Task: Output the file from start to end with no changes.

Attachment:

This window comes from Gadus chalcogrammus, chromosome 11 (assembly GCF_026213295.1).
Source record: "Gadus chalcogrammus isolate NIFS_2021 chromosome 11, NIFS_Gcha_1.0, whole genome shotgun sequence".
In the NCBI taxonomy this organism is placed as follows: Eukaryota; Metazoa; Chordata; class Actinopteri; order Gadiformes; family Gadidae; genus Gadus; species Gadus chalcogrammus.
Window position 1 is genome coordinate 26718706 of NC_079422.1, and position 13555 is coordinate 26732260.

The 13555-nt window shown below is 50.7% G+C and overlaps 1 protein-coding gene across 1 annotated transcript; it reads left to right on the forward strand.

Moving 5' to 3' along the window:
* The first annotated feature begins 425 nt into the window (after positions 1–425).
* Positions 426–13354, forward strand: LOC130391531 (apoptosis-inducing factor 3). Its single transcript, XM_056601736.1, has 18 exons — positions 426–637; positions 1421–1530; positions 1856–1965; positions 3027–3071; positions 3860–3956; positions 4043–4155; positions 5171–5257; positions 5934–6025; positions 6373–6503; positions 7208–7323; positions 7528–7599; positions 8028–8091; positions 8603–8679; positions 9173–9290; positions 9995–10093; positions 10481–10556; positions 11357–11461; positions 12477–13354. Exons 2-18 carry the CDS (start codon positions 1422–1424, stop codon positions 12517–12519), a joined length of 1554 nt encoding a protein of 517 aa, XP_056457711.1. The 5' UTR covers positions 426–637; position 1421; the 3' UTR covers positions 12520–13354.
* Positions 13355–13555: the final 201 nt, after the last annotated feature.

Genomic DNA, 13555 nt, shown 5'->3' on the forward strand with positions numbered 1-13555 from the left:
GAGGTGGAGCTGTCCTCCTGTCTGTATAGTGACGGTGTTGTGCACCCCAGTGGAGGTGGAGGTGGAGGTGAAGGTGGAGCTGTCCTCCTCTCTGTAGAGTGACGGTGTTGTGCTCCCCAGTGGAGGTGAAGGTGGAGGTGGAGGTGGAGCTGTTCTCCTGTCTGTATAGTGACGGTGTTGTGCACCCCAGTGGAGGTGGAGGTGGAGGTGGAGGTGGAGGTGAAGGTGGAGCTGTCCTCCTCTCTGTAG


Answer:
This window comes from Gadus chalcogrammus, chromosome 11 (assembly GCF_026213295.1).
Source record: "Gadus chalcogrammus isolate NIFS_2021 chromosome 11, NIFS_Gcha_1.0, whole genome shotgun sequence".
In the NCBI taxonomy this organism is placed as follows: Eukaryota; Metazoa; Chordata; class Actinopteri; order Gadiformes; family Gadidae; genus Gadus; species Gadus chalcogrammus.
Window position 1 is genome coordinate 26718706 of NC_079422.1, and position 13555 is coordinate 26732260.

The 13555-nt window shown below is 50.7% G+C and overlaps 1 protein-coding gene across 1 annotated transcript; it reads left to right on the forward strand.

Moving 5' to 3' along the window:
* The first annotated feature begins 425 nt into the window (after positions 1–425).
* Positions 426–13354, forward strand: LOC130391531 (apoptosis-inducing factor 3). Its single transcript, XM_056601736.1, has 18 exons — positions 426–637; positions 1421–1530; positions 1856–1965; positions 3027–3071; positions 3860–3956; positions 4043–4155; positions 5171–5257; positions 5934–6025; positions 6373–6503; positions 7208–7323; positions 7528–7599; positions 8028–8091; positions 8603–8679; positions 9173–9290; positions 9995–10093; positions 10481–10556; positions 11357–11461; positions 12477–13354. Exons 2-18 carry the CDS (start codon positions 1422–1424, stop codon positions 12517–12519), a joined length of 1554 nt encoding a protein of 517 aa, XP_056457711.1. The 5' UTR covers positions 426–637; position 1421; the 3' UTR covers positions 12520–13354.
* Positions 13355–13555: the final 201 nt, after the last annotated feature.

Genomic DNA, 13555 nt, shown 5'->3' on the forward strand with positions numbered 1-13555 from the left:
GAGGTGGAGCTGTCCTCCTGTCTGTATAGTGACGGTGTTGTGCACCCCAGTGGAGGTGGAGGTGGAGGTGAAGGTGGAGCTGTCCTCCTCTCTGTAGAGTGACGGTGTTGTGCTCCCCAGTGGAGGTGAAGGTGGAGGTGGAGGTGGAGCTGTTCTCCTGTCTGTATAGTGACGGTGTTGTGCACCCCAGTGGAGGTGGAGGTGGAGGTGGAGGTGGAGGTGAAGGTGGAGCTGTCCTCCTCTCTGTAG